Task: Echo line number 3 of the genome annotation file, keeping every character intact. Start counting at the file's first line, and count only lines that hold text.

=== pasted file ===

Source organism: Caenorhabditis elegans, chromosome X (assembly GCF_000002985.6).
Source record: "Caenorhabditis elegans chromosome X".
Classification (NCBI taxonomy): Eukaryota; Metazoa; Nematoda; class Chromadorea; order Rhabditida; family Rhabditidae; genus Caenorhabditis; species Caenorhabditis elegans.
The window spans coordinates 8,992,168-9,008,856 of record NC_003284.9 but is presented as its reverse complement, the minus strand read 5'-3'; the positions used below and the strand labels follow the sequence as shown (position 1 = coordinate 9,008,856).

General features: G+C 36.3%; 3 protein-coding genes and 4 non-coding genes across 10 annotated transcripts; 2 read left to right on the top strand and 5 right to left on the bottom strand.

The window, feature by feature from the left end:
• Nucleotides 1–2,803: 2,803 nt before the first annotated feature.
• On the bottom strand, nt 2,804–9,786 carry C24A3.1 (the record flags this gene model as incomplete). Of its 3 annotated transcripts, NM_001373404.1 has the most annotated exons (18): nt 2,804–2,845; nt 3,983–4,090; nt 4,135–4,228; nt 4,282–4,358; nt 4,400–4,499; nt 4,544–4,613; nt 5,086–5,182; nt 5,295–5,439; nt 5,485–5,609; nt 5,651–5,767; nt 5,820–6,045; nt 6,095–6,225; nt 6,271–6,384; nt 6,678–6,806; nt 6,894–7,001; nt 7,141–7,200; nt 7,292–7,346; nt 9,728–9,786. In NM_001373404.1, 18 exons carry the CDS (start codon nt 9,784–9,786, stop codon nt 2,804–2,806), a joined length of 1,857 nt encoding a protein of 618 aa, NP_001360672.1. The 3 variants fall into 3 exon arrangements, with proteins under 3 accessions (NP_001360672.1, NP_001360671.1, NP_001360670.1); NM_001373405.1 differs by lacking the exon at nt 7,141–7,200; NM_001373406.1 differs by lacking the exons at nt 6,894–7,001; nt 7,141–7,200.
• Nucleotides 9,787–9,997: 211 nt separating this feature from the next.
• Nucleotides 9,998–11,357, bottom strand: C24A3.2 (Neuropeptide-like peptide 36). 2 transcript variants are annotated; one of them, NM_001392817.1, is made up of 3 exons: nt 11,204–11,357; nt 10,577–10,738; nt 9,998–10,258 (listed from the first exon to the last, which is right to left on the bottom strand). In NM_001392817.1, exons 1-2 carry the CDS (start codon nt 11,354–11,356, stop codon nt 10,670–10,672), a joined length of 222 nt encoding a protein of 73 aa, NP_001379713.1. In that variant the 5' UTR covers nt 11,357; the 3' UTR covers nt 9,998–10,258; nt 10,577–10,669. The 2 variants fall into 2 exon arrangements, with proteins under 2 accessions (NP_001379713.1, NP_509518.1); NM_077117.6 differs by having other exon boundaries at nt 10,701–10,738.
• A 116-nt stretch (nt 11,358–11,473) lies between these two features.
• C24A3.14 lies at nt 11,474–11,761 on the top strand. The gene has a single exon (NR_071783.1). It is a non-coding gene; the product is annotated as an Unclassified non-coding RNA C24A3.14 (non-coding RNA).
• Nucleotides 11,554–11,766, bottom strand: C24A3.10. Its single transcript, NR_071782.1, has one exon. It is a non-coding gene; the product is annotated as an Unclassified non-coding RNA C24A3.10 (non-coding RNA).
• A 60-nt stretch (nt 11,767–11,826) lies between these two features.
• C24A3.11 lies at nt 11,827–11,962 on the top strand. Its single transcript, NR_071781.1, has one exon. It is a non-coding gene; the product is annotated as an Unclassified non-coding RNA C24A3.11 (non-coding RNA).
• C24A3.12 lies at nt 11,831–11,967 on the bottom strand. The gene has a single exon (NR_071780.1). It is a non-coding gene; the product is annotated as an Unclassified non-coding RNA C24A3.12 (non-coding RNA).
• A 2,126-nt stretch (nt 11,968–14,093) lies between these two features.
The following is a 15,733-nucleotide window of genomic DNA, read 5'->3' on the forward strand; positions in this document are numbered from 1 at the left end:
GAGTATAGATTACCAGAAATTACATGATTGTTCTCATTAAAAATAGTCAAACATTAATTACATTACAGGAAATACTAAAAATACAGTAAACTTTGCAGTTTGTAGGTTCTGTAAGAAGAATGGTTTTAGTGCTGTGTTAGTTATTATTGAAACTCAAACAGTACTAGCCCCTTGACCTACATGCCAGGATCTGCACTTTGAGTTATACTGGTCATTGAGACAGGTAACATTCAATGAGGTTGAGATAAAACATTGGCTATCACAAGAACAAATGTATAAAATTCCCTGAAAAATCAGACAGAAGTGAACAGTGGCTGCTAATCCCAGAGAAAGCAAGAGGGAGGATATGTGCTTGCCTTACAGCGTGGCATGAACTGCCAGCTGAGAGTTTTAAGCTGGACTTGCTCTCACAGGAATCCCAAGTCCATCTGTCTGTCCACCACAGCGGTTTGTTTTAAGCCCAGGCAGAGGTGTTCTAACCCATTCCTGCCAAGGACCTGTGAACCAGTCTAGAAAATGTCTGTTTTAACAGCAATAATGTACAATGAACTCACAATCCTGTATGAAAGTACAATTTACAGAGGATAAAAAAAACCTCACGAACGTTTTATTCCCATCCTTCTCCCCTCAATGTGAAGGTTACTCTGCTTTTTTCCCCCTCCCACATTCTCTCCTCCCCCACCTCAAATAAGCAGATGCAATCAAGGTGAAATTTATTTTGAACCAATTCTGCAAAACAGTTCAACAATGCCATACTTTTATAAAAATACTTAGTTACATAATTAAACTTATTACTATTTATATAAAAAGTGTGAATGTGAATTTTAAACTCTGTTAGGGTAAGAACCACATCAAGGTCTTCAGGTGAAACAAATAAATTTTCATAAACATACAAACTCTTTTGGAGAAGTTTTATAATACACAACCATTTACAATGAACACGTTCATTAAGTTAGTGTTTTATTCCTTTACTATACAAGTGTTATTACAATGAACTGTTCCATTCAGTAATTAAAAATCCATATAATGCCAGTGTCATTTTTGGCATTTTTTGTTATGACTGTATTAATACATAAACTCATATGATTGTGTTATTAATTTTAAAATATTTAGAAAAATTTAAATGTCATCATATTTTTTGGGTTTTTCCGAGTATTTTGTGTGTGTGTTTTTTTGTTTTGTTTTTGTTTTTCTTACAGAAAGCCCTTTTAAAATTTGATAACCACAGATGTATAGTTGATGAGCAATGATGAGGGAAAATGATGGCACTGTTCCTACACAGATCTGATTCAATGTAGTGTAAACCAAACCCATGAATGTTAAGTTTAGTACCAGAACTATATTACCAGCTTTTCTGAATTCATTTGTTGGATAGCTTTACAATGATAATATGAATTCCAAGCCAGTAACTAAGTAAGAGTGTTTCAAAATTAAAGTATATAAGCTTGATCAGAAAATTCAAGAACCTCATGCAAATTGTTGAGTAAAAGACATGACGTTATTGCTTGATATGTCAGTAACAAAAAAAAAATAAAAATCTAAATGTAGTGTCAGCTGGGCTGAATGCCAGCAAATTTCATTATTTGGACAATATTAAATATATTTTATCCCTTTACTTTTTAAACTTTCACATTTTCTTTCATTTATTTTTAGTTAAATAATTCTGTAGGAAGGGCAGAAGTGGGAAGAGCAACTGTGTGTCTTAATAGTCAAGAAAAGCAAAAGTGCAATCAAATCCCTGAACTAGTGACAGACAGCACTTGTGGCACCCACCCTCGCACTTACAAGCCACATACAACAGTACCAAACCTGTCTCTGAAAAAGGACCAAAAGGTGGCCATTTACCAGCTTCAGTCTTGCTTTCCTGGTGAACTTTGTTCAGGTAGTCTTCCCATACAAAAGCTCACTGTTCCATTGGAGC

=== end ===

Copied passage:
Classification (NCBI taxonomy): Eukaryota; Metazoa; Nematoda; class Chromadorea; order Rhabditida; family Rhabditidae; genus Caenorhabditis; species Caenorhabditis elegans.